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Rajat Gupta: A corporate honcho's stunning fall from grace

Last updated on: October 25, 2012 02:59 IST

Rajat Gupta: A corporate honcho's stunning fall

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Yoshita Singh in New York

F
rom achieving stellar heights in Corporate America to being reduced to a convict in one of the biggest insider trading cases in the US, Indian-American Rajat Gupta's stunning fall from grace has been improbable.

The rise and fall of 63-year-old Gupta, who went from being one of the most successful India-born businessmen in the US to being called "deceptive and dishonest" after his conviction on insider trading charges, has been the stuff of legends.

The Diwali of 2011 saw Gupta surrender himself before the FBI after charges of insider trading were filed against him by Manhataan's top federal prosecutor India-born Preet Bharara.

A year later, Gupta's fate is set to be sealed on on Wednesday as US District Judge Jed Rakoff sentences him later this evening on the charges that could send him behind bars for up to a decade.

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Image: Rajat Gupta on his way to the New York court.
Photographs: Paresh Gandhi/Rediff

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Rajat Gupta: A corporate honcho's stunning fall from grace

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Born in Maniktala in Kolkata, Gupta is the son of a freedom fighter-turned-journalist father and school teacher mother.

An orphaned Gupta, who came to Harvard Business School on a scholarship after completing his B-Tech in Mechanical Engineering from IIT Delhi, charted an enviable career graph for himself.

Following initial years of struggle after his parents' untimely death, Gupta topped his class at Harvard and applied for a position at McKinsey, but was turned down for lack of business experience.

After a professor personally intervened with the then head of McKinsey, Gupta joined its New York office in 1973.

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Photographs: Paresh Gandhi/Rediff

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Rajat Gupta: A corporate honcho's stunning fall from grace

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In just over 20 years, he rose to the position of global head of the company, becoming the first ever India-born CEO of a US international corporation.

Gupta's rise through the ranks of Corporate America was stellar with enviable posts like board seats at Goldman Sachs and Procter and Gamble, co-founder of the prestigious Indian School of Business, advisor to the executive leadership of the Bill and Melinda Gates Foundation as also the United Nations dotting his resume.

Gupta was also a director of the AMR Corporation, the parent company of American Airlines.

The Rockefeller Foundation appointed him a trustee; he was named special advisor on management reform to then UN Secretary-General Kofi Annan and additionally served on the UN Commission on the Private Sector and Development and was co-chairman of the United Nations Association of America.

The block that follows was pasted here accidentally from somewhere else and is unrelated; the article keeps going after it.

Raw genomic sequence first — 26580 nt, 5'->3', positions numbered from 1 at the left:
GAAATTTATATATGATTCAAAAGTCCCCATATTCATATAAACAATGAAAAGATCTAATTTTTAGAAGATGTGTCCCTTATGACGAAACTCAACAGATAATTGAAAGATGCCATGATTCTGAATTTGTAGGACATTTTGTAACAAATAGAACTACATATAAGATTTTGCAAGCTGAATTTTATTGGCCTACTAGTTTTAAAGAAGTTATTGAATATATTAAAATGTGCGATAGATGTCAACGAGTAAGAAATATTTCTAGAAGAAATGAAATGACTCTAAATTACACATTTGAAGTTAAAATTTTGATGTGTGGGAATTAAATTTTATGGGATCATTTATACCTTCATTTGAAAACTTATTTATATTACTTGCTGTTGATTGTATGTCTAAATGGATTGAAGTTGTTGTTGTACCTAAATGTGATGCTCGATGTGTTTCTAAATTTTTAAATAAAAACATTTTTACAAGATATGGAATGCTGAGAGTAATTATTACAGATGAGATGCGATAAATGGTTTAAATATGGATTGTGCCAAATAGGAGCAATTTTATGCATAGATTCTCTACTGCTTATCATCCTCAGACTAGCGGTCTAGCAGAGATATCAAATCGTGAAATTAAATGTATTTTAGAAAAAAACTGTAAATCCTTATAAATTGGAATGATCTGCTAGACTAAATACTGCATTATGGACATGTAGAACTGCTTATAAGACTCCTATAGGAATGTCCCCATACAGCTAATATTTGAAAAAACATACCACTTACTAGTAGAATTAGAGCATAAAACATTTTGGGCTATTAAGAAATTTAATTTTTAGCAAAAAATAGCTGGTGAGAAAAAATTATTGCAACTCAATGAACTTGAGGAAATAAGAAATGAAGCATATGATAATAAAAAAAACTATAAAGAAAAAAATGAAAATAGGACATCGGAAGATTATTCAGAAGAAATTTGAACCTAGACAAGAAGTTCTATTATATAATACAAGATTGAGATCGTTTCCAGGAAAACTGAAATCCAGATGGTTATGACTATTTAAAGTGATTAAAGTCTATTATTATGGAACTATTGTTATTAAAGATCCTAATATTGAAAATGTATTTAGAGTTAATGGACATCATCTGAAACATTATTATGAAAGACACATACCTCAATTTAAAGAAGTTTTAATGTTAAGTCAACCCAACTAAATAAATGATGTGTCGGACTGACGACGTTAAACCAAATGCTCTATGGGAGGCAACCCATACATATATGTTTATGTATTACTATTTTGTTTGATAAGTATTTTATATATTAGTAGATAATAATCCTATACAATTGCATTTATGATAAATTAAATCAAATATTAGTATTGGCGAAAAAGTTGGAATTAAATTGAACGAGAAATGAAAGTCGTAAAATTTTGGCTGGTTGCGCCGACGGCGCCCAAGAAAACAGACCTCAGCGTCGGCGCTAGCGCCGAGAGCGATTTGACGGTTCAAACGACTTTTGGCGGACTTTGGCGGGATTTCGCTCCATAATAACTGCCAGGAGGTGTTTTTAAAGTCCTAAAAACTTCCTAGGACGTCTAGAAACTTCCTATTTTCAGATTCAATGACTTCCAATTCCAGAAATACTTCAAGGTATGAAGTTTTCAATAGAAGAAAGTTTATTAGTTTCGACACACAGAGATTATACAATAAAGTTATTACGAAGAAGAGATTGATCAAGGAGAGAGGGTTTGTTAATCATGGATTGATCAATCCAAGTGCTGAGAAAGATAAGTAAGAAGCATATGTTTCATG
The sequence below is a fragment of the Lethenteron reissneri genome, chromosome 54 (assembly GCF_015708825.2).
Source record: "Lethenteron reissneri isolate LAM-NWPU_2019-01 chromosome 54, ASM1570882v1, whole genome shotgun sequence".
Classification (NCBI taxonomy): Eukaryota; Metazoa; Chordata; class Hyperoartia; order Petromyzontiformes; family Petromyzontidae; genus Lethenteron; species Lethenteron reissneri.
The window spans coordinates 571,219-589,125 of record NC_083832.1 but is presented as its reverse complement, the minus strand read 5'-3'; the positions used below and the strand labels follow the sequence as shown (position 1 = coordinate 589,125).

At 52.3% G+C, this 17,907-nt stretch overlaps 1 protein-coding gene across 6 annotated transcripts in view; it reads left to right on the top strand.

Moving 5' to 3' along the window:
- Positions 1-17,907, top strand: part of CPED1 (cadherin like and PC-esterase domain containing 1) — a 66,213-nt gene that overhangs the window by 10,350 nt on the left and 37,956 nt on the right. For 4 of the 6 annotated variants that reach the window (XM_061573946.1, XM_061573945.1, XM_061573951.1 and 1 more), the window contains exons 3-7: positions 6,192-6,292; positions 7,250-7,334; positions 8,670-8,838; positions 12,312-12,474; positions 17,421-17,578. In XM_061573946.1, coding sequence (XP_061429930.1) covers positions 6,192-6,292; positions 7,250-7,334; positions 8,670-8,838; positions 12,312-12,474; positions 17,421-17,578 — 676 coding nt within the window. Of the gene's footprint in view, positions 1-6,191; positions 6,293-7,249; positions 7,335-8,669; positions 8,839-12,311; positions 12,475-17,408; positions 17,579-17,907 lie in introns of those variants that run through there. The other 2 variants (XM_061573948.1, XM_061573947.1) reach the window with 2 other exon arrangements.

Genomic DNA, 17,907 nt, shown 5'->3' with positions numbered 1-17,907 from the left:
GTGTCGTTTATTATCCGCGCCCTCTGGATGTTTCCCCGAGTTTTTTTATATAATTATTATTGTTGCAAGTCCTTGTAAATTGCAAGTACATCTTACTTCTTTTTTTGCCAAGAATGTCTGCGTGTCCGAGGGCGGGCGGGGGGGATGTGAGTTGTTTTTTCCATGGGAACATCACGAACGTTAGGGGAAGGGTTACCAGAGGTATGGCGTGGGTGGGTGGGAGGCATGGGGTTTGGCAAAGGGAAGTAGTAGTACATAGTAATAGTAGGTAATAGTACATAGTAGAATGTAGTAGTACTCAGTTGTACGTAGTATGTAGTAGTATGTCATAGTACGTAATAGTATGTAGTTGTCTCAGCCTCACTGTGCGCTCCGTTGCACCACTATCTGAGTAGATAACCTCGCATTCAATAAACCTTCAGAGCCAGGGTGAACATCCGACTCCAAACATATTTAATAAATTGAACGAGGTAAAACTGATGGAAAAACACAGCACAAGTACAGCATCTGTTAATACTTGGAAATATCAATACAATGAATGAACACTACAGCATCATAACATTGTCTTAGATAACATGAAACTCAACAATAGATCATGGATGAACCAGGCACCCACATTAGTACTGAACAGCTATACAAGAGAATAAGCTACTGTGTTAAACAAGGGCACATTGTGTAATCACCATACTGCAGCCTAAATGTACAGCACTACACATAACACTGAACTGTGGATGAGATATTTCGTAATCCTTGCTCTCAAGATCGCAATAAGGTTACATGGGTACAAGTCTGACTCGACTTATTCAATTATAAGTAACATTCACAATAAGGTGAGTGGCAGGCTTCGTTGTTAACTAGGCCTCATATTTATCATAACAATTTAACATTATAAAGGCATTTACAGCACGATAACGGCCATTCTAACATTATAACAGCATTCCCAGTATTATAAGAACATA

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Rajat Gupta: A corporate honcho's stunning fall from grace

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He was hailed as a poster-boy of Indians scaling great heights in corporate echelons abroad and his friends described him as a god-fearing, "first-class guy".

However, after a stellar career that was 40 years in the making, it took only one year for Gupta's downfall.

He was slapped with insider trading charges on October 26 last year and the shine and honour that had become synonymous with Gupta's name began eroding after the FBI arrested him.

A US court held Gupta guilty in June this year of providing insider information to Galleon hedge fund founder and friend Raj Rajaratnam, in one of America's biggest insider trading cases.

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Rajat Gupta: A corporate honcho's stunning fall from grace

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Gupta's downfall began when his billionaire friend Rajaratnam, a Sri Lankan, was charged by federal prosecutors of running one of the biggest insider trading scams in US history.Gupta had met Rajaratnam through another Indian-American McKinsey partner and ISB co-founder Anil Kumar.

Rajaratnam had made an anonymous contribution of a million dollars to ISB and in 2006, Gupta and Rajaratnam served as founding partners of a private equity fund called New Silk Route.Gupta became the chairman of the fund with a large ownership stake.

The two became friends and occasionally had lunch together.

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However, federal prosecutors, who had Rajaratnam on their radar, used wiretaps and listened in on telephone conversations between Gupta and Rajaratnam as the two talked about boardroom discussions.

A July 29, 2008 telephone conversation between Gupta and Rajaratnam provides an "extraordinary window" into Gupta's state of mind and willingness to breach his duties to please Rajaratnam, prosecutors have said.

In the conversation, after being asked by Rajaratnam about a rumor concerning Goldman's strategic plans, Gupta "casually and without any hesitation or reservation" disclosed to Rajaratnam the deliberations of the Goldman board meetings.

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